The Internet is filled with nostalgia on Monday as geeks all over the world celebrate the 25th anniversary of the registration of the first dot-com domain. On March 15, 1985, a small Massachusetts-based computer manufacturer Symbolics, Inc. registered Symbolics.com. It would be more than a month before the second dot-com was registered, and there wouldn’t be 100 registered dot-coms until November 30, 1987.
How times have changed. Today, there are 668,000 dot-coms registered every month, according to the BBC. Current top Internet properties include names like Google, Yahoo, Microsoft, Facebook and eBay–none of which were registered until the 1990s.
On this historic anniversary of the first ever registered dot-com domain, let’s take a trip back and revisit the histories of the first five domains ever registered, plus the story of what is arguably the most notorious dot-com ever.
1. Symbolics.com, registered March 15, 1985
Symbolics may not be a household name, but this little known domain holds the title of the first dot-com ever to be registered. The Wayback Machine shows that Symbolics looked like this in December 1998:
By January 2008, according to the Internet Archive, the site had reverted back to the original Symbolics logo, and retained that pre-Web 2.0 feel:
Symbolics.com was sold for an undisclosed amount to XF.com investments in August 2009. The site now serves as the personal blog of Aron Meystedt, CEO of XF.com Investments. XF.com is a commercial real estate and domain name investing company. Here’s how the site looks on its 25th anniversary:
2. BBN.com, registered April 24, 1985
By 1997, computing and consultation company BBN was about to be acquired by telecommunications giant GTE. At the time, BBN.com served as the online presence of BBN Planet, the company’s Internet access, Web hosting and site building division. Here’s what it looked like in January 1997:
Almost two years later, the second dot-com ever was a mere placeholder for GTE (the site images do not survive):
In 2000, GTE merged with Bell Atlantic to become Verizon in 2000, and by 2004 Verizon sold BBN to a group of private investors, who in turn sold the company to Raytheon in 2009. Today, BBN is a high technology research and development company:
Founded in 1982, Microelectrics and Computer Technology Corporation was a computer industry consortium specializing in research and development. Among MCC’s numerous research projects were technologies like advanced vision systems, collaboration management infrastructure, and server and network technology.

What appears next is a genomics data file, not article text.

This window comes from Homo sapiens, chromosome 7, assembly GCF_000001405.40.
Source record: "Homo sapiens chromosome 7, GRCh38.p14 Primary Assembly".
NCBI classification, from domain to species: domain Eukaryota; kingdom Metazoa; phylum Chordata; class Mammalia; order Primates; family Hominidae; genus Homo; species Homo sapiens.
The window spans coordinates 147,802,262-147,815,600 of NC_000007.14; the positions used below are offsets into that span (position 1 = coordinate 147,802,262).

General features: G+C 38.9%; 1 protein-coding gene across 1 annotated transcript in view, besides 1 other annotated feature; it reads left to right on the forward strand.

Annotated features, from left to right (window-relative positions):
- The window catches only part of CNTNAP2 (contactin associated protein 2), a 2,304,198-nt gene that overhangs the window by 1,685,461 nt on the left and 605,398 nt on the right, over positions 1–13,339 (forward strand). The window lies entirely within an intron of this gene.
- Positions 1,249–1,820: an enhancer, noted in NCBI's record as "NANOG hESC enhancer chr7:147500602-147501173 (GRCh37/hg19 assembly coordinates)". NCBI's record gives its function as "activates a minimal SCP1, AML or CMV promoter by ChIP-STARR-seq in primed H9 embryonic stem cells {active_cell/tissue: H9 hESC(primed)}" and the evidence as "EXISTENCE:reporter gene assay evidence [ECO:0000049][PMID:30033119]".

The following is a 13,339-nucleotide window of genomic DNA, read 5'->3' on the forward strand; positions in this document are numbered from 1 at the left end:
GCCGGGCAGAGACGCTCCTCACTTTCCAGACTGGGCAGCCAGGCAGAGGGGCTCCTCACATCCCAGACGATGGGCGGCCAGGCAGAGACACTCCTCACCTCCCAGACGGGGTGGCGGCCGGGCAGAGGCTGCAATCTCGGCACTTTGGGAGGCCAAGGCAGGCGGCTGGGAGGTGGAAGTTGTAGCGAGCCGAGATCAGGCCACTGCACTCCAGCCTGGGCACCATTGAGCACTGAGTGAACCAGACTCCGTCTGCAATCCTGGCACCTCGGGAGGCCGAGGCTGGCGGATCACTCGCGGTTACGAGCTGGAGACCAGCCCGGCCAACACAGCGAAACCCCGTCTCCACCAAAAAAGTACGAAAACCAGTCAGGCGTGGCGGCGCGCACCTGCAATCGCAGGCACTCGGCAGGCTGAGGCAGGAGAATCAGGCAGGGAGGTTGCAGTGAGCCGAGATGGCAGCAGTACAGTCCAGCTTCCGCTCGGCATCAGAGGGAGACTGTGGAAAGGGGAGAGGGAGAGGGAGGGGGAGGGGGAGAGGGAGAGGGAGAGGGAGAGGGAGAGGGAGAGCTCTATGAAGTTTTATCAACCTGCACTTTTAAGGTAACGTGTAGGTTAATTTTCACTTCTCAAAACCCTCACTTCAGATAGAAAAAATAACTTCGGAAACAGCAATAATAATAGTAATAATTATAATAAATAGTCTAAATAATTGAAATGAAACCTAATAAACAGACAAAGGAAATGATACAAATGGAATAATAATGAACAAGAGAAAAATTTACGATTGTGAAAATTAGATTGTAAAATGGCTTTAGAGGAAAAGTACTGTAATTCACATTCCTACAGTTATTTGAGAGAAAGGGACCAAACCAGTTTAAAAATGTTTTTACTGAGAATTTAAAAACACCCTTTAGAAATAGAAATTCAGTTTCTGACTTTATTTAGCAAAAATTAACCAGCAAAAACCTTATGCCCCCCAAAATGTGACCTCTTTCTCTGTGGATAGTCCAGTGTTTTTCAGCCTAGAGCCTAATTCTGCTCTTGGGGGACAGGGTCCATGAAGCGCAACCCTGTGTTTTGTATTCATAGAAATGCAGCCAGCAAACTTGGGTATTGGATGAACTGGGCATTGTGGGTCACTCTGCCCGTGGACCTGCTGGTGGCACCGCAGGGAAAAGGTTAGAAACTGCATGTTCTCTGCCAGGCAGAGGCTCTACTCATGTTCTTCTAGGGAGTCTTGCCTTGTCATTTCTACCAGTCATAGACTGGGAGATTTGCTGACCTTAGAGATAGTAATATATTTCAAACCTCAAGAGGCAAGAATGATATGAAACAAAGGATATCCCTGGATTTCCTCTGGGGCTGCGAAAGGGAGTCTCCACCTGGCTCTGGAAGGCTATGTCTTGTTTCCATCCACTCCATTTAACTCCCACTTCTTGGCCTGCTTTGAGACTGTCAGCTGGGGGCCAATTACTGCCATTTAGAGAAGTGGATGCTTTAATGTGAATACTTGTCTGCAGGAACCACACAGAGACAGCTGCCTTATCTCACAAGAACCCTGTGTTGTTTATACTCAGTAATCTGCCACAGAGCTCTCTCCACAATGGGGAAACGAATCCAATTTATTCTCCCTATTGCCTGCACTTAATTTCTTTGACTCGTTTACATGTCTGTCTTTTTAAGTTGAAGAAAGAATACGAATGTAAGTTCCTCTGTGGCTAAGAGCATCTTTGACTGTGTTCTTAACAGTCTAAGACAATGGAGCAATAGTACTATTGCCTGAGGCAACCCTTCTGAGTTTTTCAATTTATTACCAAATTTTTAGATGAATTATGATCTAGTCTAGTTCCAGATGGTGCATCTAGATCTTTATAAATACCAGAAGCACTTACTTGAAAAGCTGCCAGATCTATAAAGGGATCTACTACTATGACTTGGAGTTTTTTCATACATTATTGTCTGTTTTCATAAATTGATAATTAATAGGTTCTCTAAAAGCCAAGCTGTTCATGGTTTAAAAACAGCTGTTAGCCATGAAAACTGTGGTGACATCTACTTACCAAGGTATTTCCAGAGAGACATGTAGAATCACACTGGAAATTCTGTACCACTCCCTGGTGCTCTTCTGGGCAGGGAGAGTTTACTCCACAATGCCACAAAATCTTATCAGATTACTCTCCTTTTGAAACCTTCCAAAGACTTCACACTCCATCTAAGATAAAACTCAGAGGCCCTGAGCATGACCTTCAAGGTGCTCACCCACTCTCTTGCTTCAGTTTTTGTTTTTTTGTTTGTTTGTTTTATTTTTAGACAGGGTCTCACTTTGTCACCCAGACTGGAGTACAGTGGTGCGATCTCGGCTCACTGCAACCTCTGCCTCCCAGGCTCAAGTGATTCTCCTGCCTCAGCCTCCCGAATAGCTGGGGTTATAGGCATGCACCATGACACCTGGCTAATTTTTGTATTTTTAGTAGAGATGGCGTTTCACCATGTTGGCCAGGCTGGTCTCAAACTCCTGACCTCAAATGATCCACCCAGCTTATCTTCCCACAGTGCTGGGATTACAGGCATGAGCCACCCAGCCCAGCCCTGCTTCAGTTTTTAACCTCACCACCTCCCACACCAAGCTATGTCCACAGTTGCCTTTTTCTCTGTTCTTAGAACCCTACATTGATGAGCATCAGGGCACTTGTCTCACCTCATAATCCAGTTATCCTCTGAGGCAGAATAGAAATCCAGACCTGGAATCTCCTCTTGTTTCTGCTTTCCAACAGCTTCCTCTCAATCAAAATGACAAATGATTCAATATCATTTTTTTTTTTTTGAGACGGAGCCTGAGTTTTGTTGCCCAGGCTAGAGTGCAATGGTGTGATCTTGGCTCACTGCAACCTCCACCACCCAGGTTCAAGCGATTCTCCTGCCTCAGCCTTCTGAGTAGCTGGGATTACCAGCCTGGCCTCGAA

By 2000, however, MCC was looking at spinning off all or part of its major projects into individual companies. MCC was eventually dissolved, but here’s what it looked like in late 2000:
Today, MCC.com is basically a parked domain with no real content, and owned by a Shanghai-based company. The site has a search engine powered by searchmagnified, which has been flagged for suspicious behavior by security firm McAfee.
5. DEC.com, September 30, 1984 (R.I.P.)
The fifth dot-com domain ever registered, DEC.com, now resolves to a page on the site of Hewlett-Packard — which is where you can still find technology created by onetime computing powerhouse Digital Equipment Corp. The Massachusetts company, founded in 1957, competed with IBM in the minicomputer market.
DEC was acquired in 1998 by Compaq, which in turn merged with HP in 2002, so today HP owns DEC’s technology, its name, and its domain, and still sells some products derived from DEC equipment.
Now we’ll move to an interesting domain that isn’t even counted among the first 100 dot-com domain names: sex.com
Sex.Com — registered October 18, 1995
Perhaps owing to its infamous and prurient moniker, Sex.com has one of the most interesting histories among dot-com names. The site, surprisingly, wasn’t registered until 1995 at the beginning of the dot-com craze of the 1990s. It was first registered by Gary Kremen, founder of Match.com, but Kremen never did much with the domain because he was busy with his other Web properties.
Eventually, a con man named Stephen Cohen stole Sex.com from Kremen by forging a letter that convinced the site’s domain name registrar to transfer the dot-com from Kremen to Cohen. Here’s what Sex.com looked like in 1996 after it was reportedly under Cohen’s control:
By 2001, Kremen was able to get Sex.com back, and the site went through a variety of visual overhauls, which we won’t show you here. Kremen eventually sold Sex.com for a rumored $14 million in 2006. It didn’t take long after the sale for Escom, the company that bought the domain, to run into financial trouble. Sex.com is now for sale, and will be sold in a public auction by the New York law offices of Windels Marx Lane and Wittendorf on Thursday, March 18 at 11 AM ET. The site won’t come cheap, however, just to get in the door you have to have a certified bank check for $1 million.